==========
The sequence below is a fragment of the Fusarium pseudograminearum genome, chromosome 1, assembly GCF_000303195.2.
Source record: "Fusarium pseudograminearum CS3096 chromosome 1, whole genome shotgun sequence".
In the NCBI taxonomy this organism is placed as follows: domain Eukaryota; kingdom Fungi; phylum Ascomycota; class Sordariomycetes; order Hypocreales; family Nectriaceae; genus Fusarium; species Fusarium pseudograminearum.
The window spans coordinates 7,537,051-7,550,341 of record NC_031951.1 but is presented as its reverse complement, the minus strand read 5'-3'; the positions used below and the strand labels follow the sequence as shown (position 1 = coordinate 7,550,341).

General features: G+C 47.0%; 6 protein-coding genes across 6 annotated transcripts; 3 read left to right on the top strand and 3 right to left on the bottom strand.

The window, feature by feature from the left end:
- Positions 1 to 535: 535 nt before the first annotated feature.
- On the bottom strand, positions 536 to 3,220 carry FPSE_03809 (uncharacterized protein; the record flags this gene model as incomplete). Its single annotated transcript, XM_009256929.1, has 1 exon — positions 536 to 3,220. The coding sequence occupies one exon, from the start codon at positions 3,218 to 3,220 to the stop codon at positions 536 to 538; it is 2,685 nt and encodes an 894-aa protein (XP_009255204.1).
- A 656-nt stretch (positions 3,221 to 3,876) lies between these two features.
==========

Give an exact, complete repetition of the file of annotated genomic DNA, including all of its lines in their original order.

The sequence below is a fragment of the Fusarium pseudograminearum genome, chromosome 1, assembly GCF_000303195.2.
Source record: "Fusarium pseudograminearum CS3096 chromosome 1, whole genome shotgun sequence".
In the NCBI taxonomy this organism is placed as follows: domain Eukaryota; kingdom Fungi; phylum Ascomycota; class Sordariomycetes; order Hypocreales; family Nectriaceae; genus Fusarium; species Fusarium pseudograminearum.
The window spans coordinates 7,537,051-7,550,341 of record NC_031951.1 but is presented as its reverse complement, the minus strand read 5'-3'; the positions used below and the strand labels follow the sequence as shown (position 1 = coordinate 7,550,341).

General features: G+C 47.0%; 6 protein-coding genes across 6 annotated transcripts; 3 read left to right on the top strand and 3 right to left on the bottom strand.

The window, feature by feature from the left end:
- Positions 1 to 535: 535 nt before the first annotated feature.
- On the bottom strand, positions 536 to 3,220 carry FPSE_03809 (uncharacterized protein; the record flags this gene model as incomplete). Its single annotated transcript, XM_009256929.1, has 1 exon — positions 536 to 3,220. The coding sequence occupies one exon, from the start codon at positions 3,218 to 3,220 to the stop codon at positions 536 to 538; it is 2,685 nt and encodes an 894-aa protein (XP_009255204.1).
- A 656-nt stretch (positions 3,221 to 3,876) lies between these two features.